The “greeter” is actually just your everyday scarecrow with a few modifications to make it a perfect fit for Halloween. Chris's greeter functions using a motion sensor positioned at the end of his walk that, once tripped, sends the display into computer-controlled action. The display begins with the lights shutting off as the trick-or-treaters approach (after triggering the motion sensor). Scary sounds then begin to play through a speaker housed in the scarecrow's chest, after which the pumpkin head slowly begins to light-up while simultaneously saying, “Help me!” After the display's plea goes unanswered, the lights begin to dim; the scary sounds stop, and the lights come back on.
The show is controlled by a Raspberry Pi (running Heyu with a CM11A module), with X10 modules controlling the lighting along with a powered speaker connected to the Pi's analog port for sound. While Chris's setup may seem tame by large haunted attraction standards, it's leaps and bounds over the traditional blow-up displays found on some lawns and much creepier in presentation.
Mrfixitrick's Tesla Spirit Radio
Halloween is all about remembering the spirits, so why not try to contact one using mrfixitrick’s Tesla Spirit Radio? His radio was actually influenced by E.J. Gold's Crystal Quantum Radio devices that are purported to help user's get “in-tune” with themselves to relieve stress and other negative conditions.
The radio does, however, have its roots based in 19th century early radio experiments by Nikola Tesla and even features some of the same technology, including a similar L-C circuit design. Instead of using Tesla's rotating nickel detectors and relays for tuning in spiritual beings, mrfixitrick opted for 1N34A crystal germanium for use as a suitable substitute, which is housed inside of a jam jar. The radio is capable of picking up AM radio and can be connected to a PC where it can create spooky sound effects from EM sources, RF sources, and even various lighting sources.
Marc92's Multi-Color LED Fog Spreader
What would Halloween be without the creepy ambiance to deaden up the festivities? Maker marc92 designed his Multi-Color LED Fog Spreader to upgrade the old-aged fog boxes still in use today.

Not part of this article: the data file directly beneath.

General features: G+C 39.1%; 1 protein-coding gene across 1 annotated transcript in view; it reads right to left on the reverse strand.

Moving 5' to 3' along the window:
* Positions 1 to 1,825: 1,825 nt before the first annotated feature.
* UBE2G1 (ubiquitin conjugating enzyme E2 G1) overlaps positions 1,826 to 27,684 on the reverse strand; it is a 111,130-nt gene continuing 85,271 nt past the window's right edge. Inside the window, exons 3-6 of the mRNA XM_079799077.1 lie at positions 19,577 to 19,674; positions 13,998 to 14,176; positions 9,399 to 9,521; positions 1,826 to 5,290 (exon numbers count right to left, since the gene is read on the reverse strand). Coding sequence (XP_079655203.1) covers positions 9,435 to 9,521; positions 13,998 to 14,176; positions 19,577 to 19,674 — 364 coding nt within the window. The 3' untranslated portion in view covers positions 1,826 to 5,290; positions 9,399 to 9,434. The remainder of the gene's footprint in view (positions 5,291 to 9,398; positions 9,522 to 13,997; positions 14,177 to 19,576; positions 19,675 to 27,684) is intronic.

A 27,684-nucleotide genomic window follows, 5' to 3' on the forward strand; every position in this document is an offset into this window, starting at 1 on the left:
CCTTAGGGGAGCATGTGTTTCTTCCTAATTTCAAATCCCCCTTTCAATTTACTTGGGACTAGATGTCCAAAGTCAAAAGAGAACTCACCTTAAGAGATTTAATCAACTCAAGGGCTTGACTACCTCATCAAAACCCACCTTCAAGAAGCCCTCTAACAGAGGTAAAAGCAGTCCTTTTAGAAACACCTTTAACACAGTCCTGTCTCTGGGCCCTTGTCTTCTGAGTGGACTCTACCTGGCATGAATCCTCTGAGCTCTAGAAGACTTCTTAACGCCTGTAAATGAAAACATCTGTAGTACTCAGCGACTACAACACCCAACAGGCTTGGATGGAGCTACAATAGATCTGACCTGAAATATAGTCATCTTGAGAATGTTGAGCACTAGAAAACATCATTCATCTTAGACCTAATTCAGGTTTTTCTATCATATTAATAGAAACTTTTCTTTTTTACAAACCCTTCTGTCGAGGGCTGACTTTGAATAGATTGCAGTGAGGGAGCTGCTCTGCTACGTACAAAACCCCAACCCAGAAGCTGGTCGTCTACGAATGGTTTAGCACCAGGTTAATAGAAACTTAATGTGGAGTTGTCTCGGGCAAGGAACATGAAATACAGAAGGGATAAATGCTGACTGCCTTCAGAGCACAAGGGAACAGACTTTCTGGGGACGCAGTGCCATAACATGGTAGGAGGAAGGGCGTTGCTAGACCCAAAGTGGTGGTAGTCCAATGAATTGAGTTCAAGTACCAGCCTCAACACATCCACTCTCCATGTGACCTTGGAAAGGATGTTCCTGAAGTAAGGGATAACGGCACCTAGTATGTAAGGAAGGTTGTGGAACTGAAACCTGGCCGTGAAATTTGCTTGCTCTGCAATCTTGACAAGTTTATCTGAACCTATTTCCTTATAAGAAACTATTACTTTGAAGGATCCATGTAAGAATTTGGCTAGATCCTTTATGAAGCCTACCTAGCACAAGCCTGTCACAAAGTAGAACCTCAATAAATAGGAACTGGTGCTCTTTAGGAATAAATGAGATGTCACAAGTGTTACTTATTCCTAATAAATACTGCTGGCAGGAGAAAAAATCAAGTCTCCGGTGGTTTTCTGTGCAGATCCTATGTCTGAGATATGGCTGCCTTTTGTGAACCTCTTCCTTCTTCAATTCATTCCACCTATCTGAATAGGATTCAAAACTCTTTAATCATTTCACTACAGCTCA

Unlike those old boxes, his can project fog in multiple directions and in multiple different colors over the standard white. The box uses a typical fog machine that has been outfitted with PVC pipes to disperse the fog along with a series of multi-colored LEDs embedded onto the pipe to change its color. The LEDs are connected to SPDT and SPST switches that are connected to a 5.9V power supply, which in-turn provide power and color selectivity, respectively. This is one project that won't break the bank and provides the necessary atmosphere needed for authentic spooky undertones that can accentuate any Halloween décor.
Rich Osgood's DIY Pressure Plate Switch
Triggering various haunted displays and attractions can be both expensive and difficult to accomplish, however it doesn't have to be. Rich Osgood has designed an inexpensive DIY Pressure Plate Switch that can be adapted for just about any project, haunted or not.
The materials needed to make the pressure switch can be found in most homes, including corrugated cardboard, aluminum foil, and duck tape, making it almost free to construct. To build the switch, cut a pair of identical rectangles out of the cardboard (roughly 15×19 inches) along with about six 1×15 inch cardboard strips. Cover each side of the larger rectangle pieces with aluminum foil, which will act as the plate's electrical contact points, creating a circuit. The duck tape is used to hold the foil in place as well as to create an insulating layer to separate the top and bottom contact points without being triggered. The thin strips of cardboard are sandwiched in between the two large, rectangular, foil-wrapped pieces to provide a spring-like barrier that can be triggered when pressure is applied. Sure, the plates degrade over repeated use, but they can be replaced as often as necessary without breaking the bank.
That's it for now. Enjoy your Halloween projects.
This article originally appeared on EBN's sister site EETimes.